Nova Scotia

Nova Scotia reports 91 in designated COVID-19 hospital units on Tuesday

Nova Scotia reported 91 people were in designated COVID-19 units on Tuesday, including 14 in intensive care.

14 people are in intensive care

Currently, unvaccinated Nova Scotians are about four times more likely to be hospitalized due to COVID-19 than someone with two doses of vaccine. That is based on average hospitalizations since the province started releasing the daily hospitalization numbers by vaccine status on Jan. 4. (Markus Schreiber/The Associated Press)

Nova Scotia reported 91 people were in a designated COVID-19 hospital unit on Tuesday, including 14 in the ICU.

Since the Omicron wave began on Dec. 8, 51 Nova Scotians have died due to COVID-19. 

The age range of those in hospital is 0 to 97, the average age is 65 and the average length of stay in hospital is 8.3 days, according to a news release.

On Saturday, Nova Scotia reported 102 people in a designated COVID-19 hospital unit, which was the highest number of hospitalizations reported in months.

Premier Tim Houston and Nova Scotia Chief Medical Officer of Health Dr. Robert Strang will provide a COVID-19 update on Wednesday at 3 p.m.

There are also two other groups of people in hospital related to COVID-19:

  • There are 130 people who were identified as positive upon arrival at hospital but were admitted for another medical reason, or were admitted for COVID-19 but no longer require specialized care.
  • There are 142 people who contracted COVID-19 after being admitted to hospital.

The vaccination status of those in hospital is:

  • Twenty-one (23.1 per cent) people have had a third dose of COVID-19 vaccine.
  • Thirty-six (39.5 per cent) are fully vaccinated (two doses).
  • One (1.1 per cent) is partially vaccinated.
  • Thirty-three (36.3 per cent) are unvaccinated.

Currently, unvaccinated Nova Scotians are about four times more likely to be hospitalized due to COVID-19 than someone with two doses of vaccine. That is based on average hospitalizations since the province started releasing the daily hospitalization numbers by vaccine status on Jan. 4.

Between Dec. 8 and Feb. 2, unvaccinated people were also more than four times as likely to die from COVID-19 than someone who had received two doses of vaccine, and more than seven times as likely to die of COVID-19 than someone who had received a booster dose.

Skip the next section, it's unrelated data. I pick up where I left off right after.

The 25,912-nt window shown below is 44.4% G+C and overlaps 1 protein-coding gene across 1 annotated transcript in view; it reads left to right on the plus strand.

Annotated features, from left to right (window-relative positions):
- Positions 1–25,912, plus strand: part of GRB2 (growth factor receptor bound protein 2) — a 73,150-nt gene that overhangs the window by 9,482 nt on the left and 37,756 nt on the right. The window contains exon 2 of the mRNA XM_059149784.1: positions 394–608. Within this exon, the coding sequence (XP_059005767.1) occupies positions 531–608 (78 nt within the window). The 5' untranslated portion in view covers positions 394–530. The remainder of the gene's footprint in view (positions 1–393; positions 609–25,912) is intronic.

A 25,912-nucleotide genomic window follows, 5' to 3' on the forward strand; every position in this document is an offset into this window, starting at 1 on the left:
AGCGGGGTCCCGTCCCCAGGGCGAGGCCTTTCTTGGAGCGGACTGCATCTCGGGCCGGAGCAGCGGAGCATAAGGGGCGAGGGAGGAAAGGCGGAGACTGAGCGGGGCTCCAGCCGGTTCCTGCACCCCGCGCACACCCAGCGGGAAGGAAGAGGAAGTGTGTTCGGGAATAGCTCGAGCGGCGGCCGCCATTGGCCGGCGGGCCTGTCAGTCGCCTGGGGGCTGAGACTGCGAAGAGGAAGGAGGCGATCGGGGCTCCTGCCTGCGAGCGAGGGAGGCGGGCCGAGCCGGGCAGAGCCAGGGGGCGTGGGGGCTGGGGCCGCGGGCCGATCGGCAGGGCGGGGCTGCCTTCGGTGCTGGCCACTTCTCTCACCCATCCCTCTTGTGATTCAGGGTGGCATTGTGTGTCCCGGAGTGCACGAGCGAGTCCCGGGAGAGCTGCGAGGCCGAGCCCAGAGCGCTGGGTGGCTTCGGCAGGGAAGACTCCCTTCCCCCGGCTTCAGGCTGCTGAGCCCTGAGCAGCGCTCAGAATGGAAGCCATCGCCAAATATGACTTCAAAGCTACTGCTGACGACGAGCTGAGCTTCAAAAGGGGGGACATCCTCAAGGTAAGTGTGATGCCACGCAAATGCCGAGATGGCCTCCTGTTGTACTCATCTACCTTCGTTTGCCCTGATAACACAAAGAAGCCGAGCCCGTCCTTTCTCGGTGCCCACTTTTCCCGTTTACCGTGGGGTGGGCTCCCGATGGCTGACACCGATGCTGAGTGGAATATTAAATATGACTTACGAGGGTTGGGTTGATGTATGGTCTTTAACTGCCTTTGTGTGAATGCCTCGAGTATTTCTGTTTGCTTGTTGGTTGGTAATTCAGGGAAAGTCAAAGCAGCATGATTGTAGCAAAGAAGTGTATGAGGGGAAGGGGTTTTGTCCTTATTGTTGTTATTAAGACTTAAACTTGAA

Hundreds of Nova Scotia Health staff off work

According to Nova Scotia Health, 426 employees are off work as of Tuesday because they've either tested positive for COVID-19, are awaiting results of a test, or they've been exposed to someone in their household who has tested positive. 

The breakdown of those absences are as follows: 

  • Western zone: 83
  • Central zone: 173
  • Northern zone: 74
  • Eastern zone: 96

There were 112 fewer employees off work this week than last week, however the health authority said last week's numbers were artificially low because of delays in testing due to the weather.

Police issue dozens of tickets for breaking health rules

In a news release, Halifax Regional Police said they issued summary offence tickets to 51 people at a gathering last Friday. Police were called to a noise complaint at around 7:45 p.m. Each of the people at the gathering not following rules under the Health Protection Act were fined $2,422.

A few hours before that, at around 3:50 p.m., officers in Halifax responded to a noise complaint made about another gathering. Police issued fines of $2,422 to two 18-year-olds. 

Number of cases

Nova Scotia labs completed 2,020 tests on Monday and reported an additional 219 new lab-confirmed cases of COVID-19.

There are 81 cases in the central zone, 46 cases in the eastern zone, 41 cases in the northern zone and 51 cases in the western zone.

As of Tuesday, there are an estimated 3,132 active cases of COVID-19 in Nova Scotia.

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